Christian: Fire And Rose Petals Recall Pentecost’s Tongues

The Pantheon is one of the Italian churches that floats rose petals from higher church chambers on Pentecost. At the Pantheon, rose petals are poured through the structure’s open oculus and transform the floor into a brilliant red sea of petals.SUNDAY, MAY 23: Just as Jews marked Shavuot (50 days after Passover) earlier this week—today Christians mark Pentecost, celebrated 50 days after Easter. In fact, traditional accounts hold that it was while the followers of Jesus were participating in Shavuot festivities that the Holy Spirit descended in a miraculous way. Since both Eastern and Western Christians observed Easter (or Pascha) on the same day this year, both traditions will observe Pentecost today. (Wikipedia has more.) Some traditions mark this as the birthday of the Church. (The Orthodox perspective is at OrthodoxWiki.)

The exact location of the original Pentecost is debated, but Christians agree that the Holy Spirit—the third part of the Christian Trinity—came down upon the Apostles and other followers of Jesus in the form of a strong wind and “tongues of fire.” With this movement of the Spirit, Christian tradition holds, the Apostles began speaking in foreign languages, so that they could effectively spread the Word of God. (Get the full Catholic perspective from EWTN, a global Catholic network.) St. Basil summed up the Holy Spirit’s role when he said: “Through the Holy Spirit we are restored to paradise, led back to the Kingdom of heaven, and adopted as children, given confidence to call God ‘Father’ and to share in Christ’s grace, called children of light and given a share in eternal glory.” (Women for Faith and Family has readings for the day and more.) Pentecost has always been a joyful holiday, and while some Italians float rose petals from higher church chambers on this day to commemorate the fiery tongues, the French often blow trumpets to exemplify the sound of the Holy Spirit’s wind.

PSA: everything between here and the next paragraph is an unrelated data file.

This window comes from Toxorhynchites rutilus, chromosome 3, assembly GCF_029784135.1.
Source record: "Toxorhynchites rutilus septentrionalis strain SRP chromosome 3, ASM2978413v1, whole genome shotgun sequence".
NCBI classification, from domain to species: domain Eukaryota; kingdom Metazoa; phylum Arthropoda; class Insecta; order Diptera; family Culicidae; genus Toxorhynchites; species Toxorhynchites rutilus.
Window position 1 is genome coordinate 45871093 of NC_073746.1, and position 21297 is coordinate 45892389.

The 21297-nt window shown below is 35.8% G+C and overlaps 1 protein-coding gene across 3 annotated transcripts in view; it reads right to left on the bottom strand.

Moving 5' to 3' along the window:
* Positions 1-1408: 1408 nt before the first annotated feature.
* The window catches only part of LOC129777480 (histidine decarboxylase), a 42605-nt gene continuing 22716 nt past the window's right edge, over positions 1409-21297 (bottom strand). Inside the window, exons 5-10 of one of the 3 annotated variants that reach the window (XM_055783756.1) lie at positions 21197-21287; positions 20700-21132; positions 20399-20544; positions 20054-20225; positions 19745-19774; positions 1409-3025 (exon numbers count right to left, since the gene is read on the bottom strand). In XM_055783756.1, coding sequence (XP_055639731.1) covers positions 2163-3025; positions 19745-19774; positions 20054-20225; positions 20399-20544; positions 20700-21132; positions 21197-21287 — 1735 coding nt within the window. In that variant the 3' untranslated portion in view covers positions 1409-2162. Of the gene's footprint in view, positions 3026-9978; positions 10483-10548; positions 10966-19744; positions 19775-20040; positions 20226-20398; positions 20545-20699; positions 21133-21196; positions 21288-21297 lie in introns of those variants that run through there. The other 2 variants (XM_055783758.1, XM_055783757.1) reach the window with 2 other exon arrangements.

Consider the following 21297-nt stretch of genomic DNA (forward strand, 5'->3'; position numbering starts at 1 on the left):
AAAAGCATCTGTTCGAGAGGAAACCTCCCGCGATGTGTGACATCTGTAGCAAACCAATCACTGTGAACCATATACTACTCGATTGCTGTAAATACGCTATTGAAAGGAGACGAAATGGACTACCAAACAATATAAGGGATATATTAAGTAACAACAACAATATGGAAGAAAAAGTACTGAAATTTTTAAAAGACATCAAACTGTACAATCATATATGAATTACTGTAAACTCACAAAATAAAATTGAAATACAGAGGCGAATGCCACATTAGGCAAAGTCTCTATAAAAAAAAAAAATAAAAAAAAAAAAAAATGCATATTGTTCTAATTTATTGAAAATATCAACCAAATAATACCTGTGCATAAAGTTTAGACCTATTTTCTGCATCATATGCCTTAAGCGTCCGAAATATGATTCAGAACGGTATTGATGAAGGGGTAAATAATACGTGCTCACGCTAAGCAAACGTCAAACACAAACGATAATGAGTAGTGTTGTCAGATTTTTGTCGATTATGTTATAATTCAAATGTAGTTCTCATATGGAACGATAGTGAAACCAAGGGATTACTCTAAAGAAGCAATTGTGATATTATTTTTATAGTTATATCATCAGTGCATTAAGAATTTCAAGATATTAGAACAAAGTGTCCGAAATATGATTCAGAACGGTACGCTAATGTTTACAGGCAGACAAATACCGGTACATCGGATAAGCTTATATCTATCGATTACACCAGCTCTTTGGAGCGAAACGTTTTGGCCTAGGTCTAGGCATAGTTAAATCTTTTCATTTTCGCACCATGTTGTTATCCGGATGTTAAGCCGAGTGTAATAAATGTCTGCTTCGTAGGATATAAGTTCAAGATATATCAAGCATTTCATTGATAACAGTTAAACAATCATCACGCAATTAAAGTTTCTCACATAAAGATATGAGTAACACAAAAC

Pentecost has held its place in a variety of cultures, too: According to legend, King Arthur always gathered his knights for a special feast on the holiday, and William Shakespeare noted Pentecost’s occurrance and rituals in “Romeo and Juliet.” This year, according to an article in the Winnipeg Free Press, Christians of all denominations in Toronto, Canada, are being asked to unite in a common day of prayer on Pentecost.

(By ReadTheSpirit columnist Stephanie Fenton)

(NOTE: To see more short articles about upcoming holidays, festivals and anniversaries, click the “RTS Magazines” tab at the top of this page and select “Religious Holidays.”)

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